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September 2007
The Darjeeling Limited

By Nicole Schmuelian

The Darjeeling Limited

Distributor: Fox Searchlight Pictures
Director: Wes Anderson
Screenwriters: Wes Anderson, Roman Coppola, Jason Schwartzman
Cast: Owen Wilson, Adrien Brody, Jason Schwartzman, Anjelica Huston, Irfan Khan, Camilla Rutherford, Amara Karan, and Bill Murray


Many of Wes Anderson's films examine the way a particular family is functional or dysfunctional, depending on the way that you look at it. The Royal Tenebaums deals with themes like sibling rivalry, parental neglect and the reason we are bonded to our family forever, blood? Though his films are all unique they still have his stylistic touch. His characters are flawless in the way that they are full of flaws. And this is what makes his characters sympathetic, relatable, funny and tragic all at the same time. What is so great about a writer who is also a director is that the vision on paper does not get lost or trampled once translated to the screen. Jason Schwartzman and Roman Coppola have to be credited too for their collaboration on this script.

Owen Wilson, the eldest Whitman brother, request that his two brothers meet him on a train the Darjeeling Limited, which is driving through India. The three Whitman brothers hadn't seen each other for a year since their father’s death. The chemistry between the three brothers is uncanny especially for the first half of the film when Owen Wilson, Adrien Brody and Jason Schwartzmen are forced to stay together in such small quarters. At first, there is a rift between them, but as times passes they assume their roles as brothers and connect through personal problems they are having back home and the need to go find their mother who has become a nun. Angelica Houston is also no stranger to Anderson’s films and is always graceful and illustrious even dressed as a nun.

What is comical in Anderson’s films is the dark absurd humor we seem to neglect to find funny in our personal lives. Probably because it's only funny in retrospect, or when you can point it out on the screen in one of Anderson’s corky characters. A playful and animated side of Adrien Brody is revealed in his role as Peter Whitman, the middle brother. Brody plays alongside two of Anderson’s customary cast members. Owen Wilson is far more interesting to watch in a film that contains both comedy and a drama because he is like a chameleon. Wilson is one of the few actors who can play a comedic role that looks so effortless, but at the same time he can so candidly be vulnerable and moving. Having his head patched in gauze and an ace bandage throughout the entire film couldn't be any funnier. Physically, Jason Schwartzman’s height or lack of compared to the other actors is comical in itself; but don't be fooled by it for he is a force, a great force which can stand up to Wilson and Brody’s performances. The three of them all are so different and have so much to offer which keeps the film exciting. All three of the brothers have their idiosyncrasies which make the characters so attractive and so funny. From getting loaded on Indian medication and liquor to how ridiculous they look as Americans in a country so grounded in their tradition.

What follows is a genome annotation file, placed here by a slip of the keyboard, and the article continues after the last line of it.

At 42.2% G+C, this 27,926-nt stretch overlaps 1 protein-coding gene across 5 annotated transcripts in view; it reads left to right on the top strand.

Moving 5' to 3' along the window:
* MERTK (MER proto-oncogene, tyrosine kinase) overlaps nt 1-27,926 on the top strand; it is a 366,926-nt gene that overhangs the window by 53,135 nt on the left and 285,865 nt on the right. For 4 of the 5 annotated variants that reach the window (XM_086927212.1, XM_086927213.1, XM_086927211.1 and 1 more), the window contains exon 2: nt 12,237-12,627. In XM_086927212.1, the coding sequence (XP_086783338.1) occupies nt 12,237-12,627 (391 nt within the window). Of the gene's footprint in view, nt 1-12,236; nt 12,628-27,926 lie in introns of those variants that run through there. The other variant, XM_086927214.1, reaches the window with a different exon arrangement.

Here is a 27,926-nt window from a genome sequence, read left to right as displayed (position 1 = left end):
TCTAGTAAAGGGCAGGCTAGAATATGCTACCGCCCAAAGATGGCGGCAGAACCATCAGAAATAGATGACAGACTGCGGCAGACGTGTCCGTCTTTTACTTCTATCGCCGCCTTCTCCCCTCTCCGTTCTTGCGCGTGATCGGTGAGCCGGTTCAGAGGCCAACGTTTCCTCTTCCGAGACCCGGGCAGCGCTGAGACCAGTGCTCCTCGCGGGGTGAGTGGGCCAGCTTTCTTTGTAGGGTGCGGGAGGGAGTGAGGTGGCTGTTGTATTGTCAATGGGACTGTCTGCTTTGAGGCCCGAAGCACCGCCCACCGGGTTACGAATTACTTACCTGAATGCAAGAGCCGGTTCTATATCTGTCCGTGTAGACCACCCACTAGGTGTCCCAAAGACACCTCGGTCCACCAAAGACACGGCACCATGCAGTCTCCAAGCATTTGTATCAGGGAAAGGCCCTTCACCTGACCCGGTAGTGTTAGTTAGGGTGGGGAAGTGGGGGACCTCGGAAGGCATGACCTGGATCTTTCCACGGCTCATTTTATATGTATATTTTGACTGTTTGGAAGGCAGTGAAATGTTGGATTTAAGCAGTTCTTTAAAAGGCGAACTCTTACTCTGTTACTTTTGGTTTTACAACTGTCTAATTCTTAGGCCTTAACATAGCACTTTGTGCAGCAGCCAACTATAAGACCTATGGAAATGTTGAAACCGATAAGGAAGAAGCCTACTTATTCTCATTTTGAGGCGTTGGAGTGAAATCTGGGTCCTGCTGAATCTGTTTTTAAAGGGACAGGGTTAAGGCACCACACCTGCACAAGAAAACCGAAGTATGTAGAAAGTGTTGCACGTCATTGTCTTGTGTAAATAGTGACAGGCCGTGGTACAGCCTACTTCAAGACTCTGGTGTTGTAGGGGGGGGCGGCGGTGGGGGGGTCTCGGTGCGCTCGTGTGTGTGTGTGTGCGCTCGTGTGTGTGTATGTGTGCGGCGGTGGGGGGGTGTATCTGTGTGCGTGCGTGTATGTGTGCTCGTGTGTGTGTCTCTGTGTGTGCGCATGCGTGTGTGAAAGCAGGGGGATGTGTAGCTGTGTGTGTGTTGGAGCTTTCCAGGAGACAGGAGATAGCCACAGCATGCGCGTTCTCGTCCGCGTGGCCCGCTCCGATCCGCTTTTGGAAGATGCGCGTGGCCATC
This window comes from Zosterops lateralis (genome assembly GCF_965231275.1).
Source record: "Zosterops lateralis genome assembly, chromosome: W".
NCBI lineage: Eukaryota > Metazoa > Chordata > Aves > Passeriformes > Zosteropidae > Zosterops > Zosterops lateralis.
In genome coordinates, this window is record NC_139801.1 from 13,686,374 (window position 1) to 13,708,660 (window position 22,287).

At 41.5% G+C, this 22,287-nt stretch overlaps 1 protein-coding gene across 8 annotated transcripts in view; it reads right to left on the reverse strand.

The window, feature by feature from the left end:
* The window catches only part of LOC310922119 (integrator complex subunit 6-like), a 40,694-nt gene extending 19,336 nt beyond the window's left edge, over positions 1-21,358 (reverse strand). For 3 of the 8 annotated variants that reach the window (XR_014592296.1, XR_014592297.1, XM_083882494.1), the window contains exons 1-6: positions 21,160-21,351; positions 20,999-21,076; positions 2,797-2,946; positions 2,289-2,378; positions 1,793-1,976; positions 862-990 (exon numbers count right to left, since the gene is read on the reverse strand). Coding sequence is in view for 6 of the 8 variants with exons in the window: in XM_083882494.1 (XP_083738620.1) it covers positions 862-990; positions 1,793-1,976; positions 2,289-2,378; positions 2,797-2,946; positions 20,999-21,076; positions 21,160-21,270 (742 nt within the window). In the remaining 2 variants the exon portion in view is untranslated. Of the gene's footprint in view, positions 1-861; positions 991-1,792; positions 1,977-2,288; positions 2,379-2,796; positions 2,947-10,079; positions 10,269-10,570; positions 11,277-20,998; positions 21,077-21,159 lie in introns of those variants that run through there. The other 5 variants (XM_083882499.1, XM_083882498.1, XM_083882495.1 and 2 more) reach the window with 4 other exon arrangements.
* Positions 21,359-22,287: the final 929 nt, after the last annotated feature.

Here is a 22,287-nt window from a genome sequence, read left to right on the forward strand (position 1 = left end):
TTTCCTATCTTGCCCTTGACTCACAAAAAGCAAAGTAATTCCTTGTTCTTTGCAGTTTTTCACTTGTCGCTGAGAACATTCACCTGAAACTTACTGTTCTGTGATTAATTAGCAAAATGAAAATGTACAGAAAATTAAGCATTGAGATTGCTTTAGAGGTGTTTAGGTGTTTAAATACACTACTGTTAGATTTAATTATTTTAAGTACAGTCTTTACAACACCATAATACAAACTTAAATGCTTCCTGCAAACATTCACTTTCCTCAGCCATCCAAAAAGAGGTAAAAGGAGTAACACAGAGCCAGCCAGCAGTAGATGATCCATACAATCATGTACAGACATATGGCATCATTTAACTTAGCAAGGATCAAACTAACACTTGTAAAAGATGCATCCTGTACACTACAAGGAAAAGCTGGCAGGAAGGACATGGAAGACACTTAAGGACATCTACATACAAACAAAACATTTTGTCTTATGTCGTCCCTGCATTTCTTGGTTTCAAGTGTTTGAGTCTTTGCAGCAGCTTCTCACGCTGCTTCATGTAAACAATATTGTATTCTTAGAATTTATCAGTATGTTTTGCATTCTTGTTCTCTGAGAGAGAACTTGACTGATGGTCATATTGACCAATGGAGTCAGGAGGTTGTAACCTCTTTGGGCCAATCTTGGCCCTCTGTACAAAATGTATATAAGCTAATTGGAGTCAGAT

Wes Anderson is loyal in the film to India because he doesn't whitewash the audience’s experience of it. The colors and characters in the film are as bold as the country; just because the audience is experiencing India through an American point of view Anderson does not downplay the culture to make it more accessible to an American audience. He also is so great with designing his sets and filling the spaces the characters occupy. There are also the small meticulous details that Anderson understands is important in order to capture a character, tone or mood. For example the use of custom and props; such as the matching luggage's of the Whitman brothers, which had belonged to their father, and the odd design and shapes of the baggage are things, which add a layer of comedy. The luggage's hold symbolism and is carried like a weight on their shoulders everywhere they go. Wes Anderson, as a director, has a deep understanding on the impact music can have in single scene. The music is just as important as the dialogue in his films. They are moving. Songs are used to enhance our experience by further expressing the scene, moments or feelings. The music is also used to sometimes work against the mood of a scene, which adds a pinch of humor. Anderson is a true auteur and you would be crazy to miss your ticket to The Darjeeling Limited.